It’s becoming clearer by the day that the toolkit wasn’t the handiwork of some 21-year-old climate activists — major international names were likely involved.
Nikita Jacob, who has a non-bailable warrant issued against her for her involvement in creating the toolkit, has said that an organization called Extinction Rebellion was behind the toolkit. “Climate activist Nikita Jacob, who is involved in the controversial “Toolkit” document case related to farmers’ protest, has admitted that there was a Zoom meeting before Republic Day, which was attended by Poetic Justice Foundation founder MO Dhaliwal, and other fellow activists including Disha Ravi. In a document submitted by Jacob’s lawyer to Mumbai police, she claimed that the “Toolkit” was being prepared by Extinction Rebellion (XR) India volunteers for presenting the whole picture with a simple breakdown for an international audience,” Times of India reported yesterday.
Now Extinction Rebellion isn’t name that would immediately ring a bell for most of India, but it is a group founded in UK in 2018 that has a stated aim of “using nonviolent civil disobedience to compel government action to avoid tipping points in the climate system, biodiversity loss, and the risk of social and ecological collapse”. It had risen to prominence in the UK, when its members had brought the city of London to a standstill, supposedly to protest against climate change.
In India, Extinction Rebellion has several chapters, with its website claiming that it has members in Goa, Pune, Bangalore, Mumbai, Rajasthan, Chandigarh, Odisha, Kolkata, Delhi, Hyderabad, and other places. It claims to fight for social and climate change, and has previously urged its members to take to the streets in “rebellion”.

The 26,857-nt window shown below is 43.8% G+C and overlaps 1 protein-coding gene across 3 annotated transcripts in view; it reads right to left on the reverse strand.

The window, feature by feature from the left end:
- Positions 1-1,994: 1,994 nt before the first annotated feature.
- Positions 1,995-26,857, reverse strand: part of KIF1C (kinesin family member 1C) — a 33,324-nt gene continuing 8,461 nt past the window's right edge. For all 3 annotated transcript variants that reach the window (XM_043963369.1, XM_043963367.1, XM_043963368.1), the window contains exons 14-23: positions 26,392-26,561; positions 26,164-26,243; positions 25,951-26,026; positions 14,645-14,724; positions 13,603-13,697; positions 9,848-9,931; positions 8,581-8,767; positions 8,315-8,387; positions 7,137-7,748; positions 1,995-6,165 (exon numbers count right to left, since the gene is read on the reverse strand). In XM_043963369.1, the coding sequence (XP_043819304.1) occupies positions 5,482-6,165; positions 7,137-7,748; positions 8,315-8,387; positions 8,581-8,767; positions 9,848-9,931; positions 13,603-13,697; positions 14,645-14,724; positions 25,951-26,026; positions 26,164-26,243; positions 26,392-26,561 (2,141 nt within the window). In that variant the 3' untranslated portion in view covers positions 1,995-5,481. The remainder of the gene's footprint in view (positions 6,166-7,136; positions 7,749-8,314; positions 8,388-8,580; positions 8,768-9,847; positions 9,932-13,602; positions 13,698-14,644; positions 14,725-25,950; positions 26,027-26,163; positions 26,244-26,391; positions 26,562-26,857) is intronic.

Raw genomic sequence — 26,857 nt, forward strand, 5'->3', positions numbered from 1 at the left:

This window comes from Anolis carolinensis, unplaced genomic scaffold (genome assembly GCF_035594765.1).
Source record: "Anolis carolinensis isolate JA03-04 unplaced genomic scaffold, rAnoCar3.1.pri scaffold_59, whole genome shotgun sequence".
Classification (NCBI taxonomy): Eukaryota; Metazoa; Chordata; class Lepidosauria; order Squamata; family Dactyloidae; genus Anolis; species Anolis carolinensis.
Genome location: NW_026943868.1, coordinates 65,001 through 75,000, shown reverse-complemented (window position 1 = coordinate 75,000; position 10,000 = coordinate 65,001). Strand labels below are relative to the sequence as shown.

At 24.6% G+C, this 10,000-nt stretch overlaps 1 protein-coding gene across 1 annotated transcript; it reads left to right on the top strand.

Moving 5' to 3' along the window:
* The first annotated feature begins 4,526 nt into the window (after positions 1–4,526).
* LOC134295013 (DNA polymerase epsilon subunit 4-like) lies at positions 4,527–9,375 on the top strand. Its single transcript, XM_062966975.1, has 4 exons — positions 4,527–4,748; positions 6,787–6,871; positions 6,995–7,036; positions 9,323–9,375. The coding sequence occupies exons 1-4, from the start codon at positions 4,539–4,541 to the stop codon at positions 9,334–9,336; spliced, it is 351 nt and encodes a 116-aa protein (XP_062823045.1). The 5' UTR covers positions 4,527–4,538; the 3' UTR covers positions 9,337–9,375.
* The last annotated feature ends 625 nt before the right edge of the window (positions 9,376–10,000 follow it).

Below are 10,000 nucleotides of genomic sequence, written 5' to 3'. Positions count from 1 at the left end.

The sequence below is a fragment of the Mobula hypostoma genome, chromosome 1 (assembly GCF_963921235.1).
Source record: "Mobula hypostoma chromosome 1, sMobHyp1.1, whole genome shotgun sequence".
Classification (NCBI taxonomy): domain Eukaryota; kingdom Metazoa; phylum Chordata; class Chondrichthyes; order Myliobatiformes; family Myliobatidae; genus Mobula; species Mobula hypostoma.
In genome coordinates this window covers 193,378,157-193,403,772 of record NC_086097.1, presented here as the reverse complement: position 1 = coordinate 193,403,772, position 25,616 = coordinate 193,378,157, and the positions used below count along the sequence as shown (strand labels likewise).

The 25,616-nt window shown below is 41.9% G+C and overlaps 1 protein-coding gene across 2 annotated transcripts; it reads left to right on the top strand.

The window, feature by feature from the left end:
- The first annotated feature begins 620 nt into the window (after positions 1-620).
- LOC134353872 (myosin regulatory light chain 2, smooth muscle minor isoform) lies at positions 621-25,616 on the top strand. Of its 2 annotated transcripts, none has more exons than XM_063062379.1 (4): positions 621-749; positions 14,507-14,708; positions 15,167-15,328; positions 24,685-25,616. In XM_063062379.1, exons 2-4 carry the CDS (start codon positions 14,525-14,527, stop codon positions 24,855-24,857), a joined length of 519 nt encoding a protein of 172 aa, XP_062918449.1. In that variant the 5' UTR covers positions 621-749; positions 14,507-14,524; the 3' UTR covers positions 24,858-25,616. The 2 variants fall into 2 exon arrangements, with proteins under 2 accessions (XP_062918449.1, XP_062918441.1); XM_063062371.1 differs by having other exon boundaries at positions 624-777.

But what’s more interesting is who funds Extinction Rebellion. In 2019, someone from Extinction Rebellion Finland had — much like Greta Thuberg — left some of the organization’s Google documents open to the public. An anonymous source had then saved them, and shared them on a WordPress blog.
It was a detailed document , which spoke of the aims and the missions of the organization. But the most interesting bit was the section on funding — it had a familiar name on it. George Soros had been listed as one of the funders the organization, and the spreadsheet had linked to Soros’s Open Society Foundations initiative next to his name. Curiously, his was the only name on the list where the donated amount had been blanked out in red.
This leak had come from an anonymous source, but given that the entire document had been made open to the public, has some credibility. The news of funding of Extinction Rebellion by George Soros had also been covered by several outlets back then, including Breitbart and Sputnik News.
Now one might ask why an organization that claims to fight climate change would create a detailed toolkit to protest farmer’s laws which are, without question, beneficial for the environment, but George Soros has publicly declared that the election of the Modi government is a “frightening setback” for the world. It’s perhaps for this reason that a Soros-funded organization created a toolkit that attempted to give international prominence to the farmers’ protest in India, and also included links to a document that spoke of disrupting the “yoga and chai” image of the country. But even as left-liberals attempt to defend the toolkit creators as being “soft-spoken”, or “dog-lovers”, or “vegans”, it is becoming increasingly hard to refute the fact that the toolkit — and possibly the Delhi violence that followed — was orchestrated from outside of India by influential and moneyed players.